jcincu@articulatepr.com               rrichardson@cmp.com
 
 

SOURCE CMP Technology
    SAN FRANCISCO, July 13 /PRNewswire-FirstCall/ -- The Computer Security
 Institute (CSI) with the participation of the San Francisco Federal Bureau
 of Investigation's (FBI) Computer Intrusion Squad today released its 2006
 report citing that virus attacks are the leading cause of financial losses.
 The top four categories -- virus attacks, unauthorized access to networks,
 lost/stolen laptops or mobile hardware and theft of proprietary information
 or intellectual property -- according to the 2006 Computer Crime and
 Security Survey, account for more than 74 percent of financial loss.
     However, negative publicity from reporting intrusions to law
 enforcement is still a major concern for most organizations. Even in an
 anonymous survey, only half of the 616 U.S. companies surveyed were willing
 to share overall cost figures from financial losses resulting in security
 breaches. The average loss reported by this group was $167,713, which
 represents a decrease of nearly 18 percent from last year's average loss of
 $203,606.
     Additional key findings include:
 
     *  Companies resist reporting computer crimes.  The percentage of
        organizations reporting computer intrusions to law enforcement has
        reversed its multi-year decline, standing at 25 percent as compared
        with 20 percent in the previous two years.
 
     *  Government mandates and compliance issues continue to be a hot topic
        within the IT department.  The impact of the Sarbanes-Oxley Act on
        information security remains substantial.  In fact, in open-ended
        comments, respondents noted that regulatory compliance related to
        information security is among the most critical security issues they
        face.
 
     *  Security outsourcing is not as prevalent within U.S. companies.
        Despite talk of increasing outsourcing, the survey results related to
        outsourcing are similar to those reported for the last two years and
        indicate very little outsourcing of information security activities.
        Sixty-three percent of the respondents indicated that their
        organizations do not outsource any computer security functions.  Among
        those organizations that do outsource some computer security
        activities, the percentage of security activities outsourced is rather
        low.
 
     *  IT groups want to educate and train internally to mitigate security
        risks.  Once again, the vast majority of the organizations view
        security awareness training as important.  In fact, there is a
        substantial increase in the respondents' perception of the importance
        of security awareness training.  On average, respondents from most
        sectors do not believe their organization invests enough in this area.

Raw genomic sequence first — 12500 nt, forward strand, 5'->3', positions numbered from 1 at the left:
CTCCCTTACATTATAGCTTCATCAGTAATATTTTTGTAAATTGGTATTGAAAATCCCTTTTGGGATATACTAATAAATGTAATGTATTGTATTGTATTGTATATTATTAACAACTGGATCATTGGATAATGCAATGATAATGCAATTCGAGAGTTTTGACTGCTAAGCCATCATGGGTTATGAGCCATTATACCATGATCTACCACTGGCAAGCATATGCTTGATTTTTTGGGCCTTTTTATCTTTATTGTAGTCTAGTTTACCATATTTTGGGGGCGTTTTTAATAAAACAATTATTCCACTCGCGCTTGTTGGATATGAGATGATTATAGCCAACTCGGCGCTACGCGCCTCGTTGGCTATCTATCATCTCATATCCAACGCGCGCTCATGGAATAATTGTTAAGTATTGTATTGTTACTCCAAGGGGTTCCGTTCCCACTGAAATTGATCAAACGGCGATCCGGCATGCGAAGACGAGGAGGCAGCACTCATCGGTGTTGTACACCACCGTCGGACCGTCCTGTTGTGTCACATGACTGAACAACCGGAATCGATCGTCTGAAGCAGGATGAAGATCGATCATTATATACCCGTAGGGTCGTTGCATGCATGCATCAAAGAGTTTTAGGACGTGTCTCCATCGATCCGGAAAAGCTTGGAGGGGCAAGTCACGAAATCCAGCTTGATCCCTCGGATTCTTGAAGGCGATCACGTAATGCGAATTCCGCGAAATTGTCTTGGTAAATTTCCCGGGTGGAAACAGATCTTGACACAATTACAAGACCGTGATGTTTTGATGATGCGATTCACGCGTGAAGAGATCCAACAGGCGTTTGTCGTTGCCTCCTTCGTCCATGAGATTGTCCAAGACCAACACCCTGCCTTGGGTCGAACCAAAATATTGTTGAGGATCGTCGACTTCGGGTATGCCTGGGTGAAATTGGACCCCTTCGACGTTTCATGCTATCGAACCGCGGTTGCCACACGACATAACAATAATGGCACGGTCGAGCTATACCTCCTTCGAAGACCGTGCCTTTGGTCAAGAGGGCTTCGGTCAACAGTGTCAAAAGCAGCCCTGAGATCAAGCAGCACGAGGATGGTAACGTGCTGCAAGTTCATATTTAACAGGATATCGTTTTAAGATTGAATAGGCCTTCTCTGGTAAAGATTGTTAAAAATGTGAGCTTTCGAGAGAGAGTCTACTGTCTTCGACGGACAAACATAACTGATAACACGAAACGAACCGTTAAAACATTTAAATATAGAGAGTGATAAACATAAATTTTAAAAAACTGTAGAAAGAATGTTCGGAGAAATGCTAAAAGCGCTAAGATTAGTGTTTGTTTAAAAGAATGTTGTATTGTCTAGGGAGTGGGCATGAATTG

"This year's survey -- coupled with results from recent years --
 suggests that the news within the enterprise security perimeter is good.
 Respondents tell us that they are keeping their cybercrime losses lower,"
 said Chris Keating, CSI director. "At the same time, our economic reliance
 on computers and technology is growing and criminal threats are growing
 more sophisticated, so we shouldn't overestimate our strengths. As
 highlighted in the survey, the security professional's role is imperative
 within U.S. companies -- they are asked each and every day to address the
 constantly evolving threat."
     The main objectives of this report are to focus on key trends in the
 information security arena and to identify changes in the landscape as they
 become visible so that business can act accordingly. "Virus attacks,
 cybercrime and identity theft all effect consumer confidence, slowing the
 acceptance of e-commerce," said Robert Richardson, CSI editorial director.
 "We want to ensure that today's security professionals receive the latest
 tools and resources to positively impact and promote awareness within their
 industries."
     The complete 2006 CSI/FBI Computer Crime and Security Survey is
 available for download on the CSI Web site at GoCSI.com.
     About CSI/FBI Annual Survey
     Computer Security Institute (CSI) is the world's premier membership
 association and education provider serving the information security
 community. For 33 years CSI has helped thousands of security professionals
 protect their organizations' valuable information assets through
 conferences, seminars, publications and membership benefits. CSI offers the
 survey results as a public service.
     The team at CSI collaborates with an academic team from the Robert H.
 Smith School of Business at the University of Maryland. The three-person
 team, led by Lawrence A. Gordon, Ernst & Young Alumni Professor of
 Managerial Accounting and Information Assurance, specializes in research on
 the economics of information security.
     The participation of the FBI's San Francisco Computer Intrusion Squad
 office has been invaluable. Over the years, the squad has provided input
 into the development of the survey and acted as our partners in the effort
 to encourage response. CSI has no contractual or financial relationship
 with the FBI. The survey is simply an outreach and education effort on the
 part of both organizations. CSI funds the project and is solely responsible
 for the results.
     About CSI
     Computer Security Institute (CSI) is the world's leading membership
 organization specifically dedicated to serving and training the
 information, computer and network security professional. Since 1974, CSI
 has been providing education and aggressively advocating the critical
 importance of protecting information assets.
     CSI sponsors two conference and exhibitions each year; CSI NetSec in
 June and the CSI Annual Computer Security Conference and Exhibition in
 November. A full schedule of training classes is offered on encryption,
 intrusion management, Internet, firewalls, awareness, Windows and more.
     CSI membership benefits include the ALERT newsletter, quarterly
 Journal, discounts on CSI conferences and training, and SecurCompass, an
 automated, standards-based security program assessment tool. For more
 information about CSI, email csi@cmp.com or telephone 415.947.6320.
     Press Contacts:
      Jennifer Cincu                        Robert Richardson
      Articulate Communications Inc.        Computer Security Institute
      212.255.0080, ext. 33                 610.604.4604
      jcincu@articulatepr.com               rrichardson@cmp.com
 
 SOURCE CMP Technology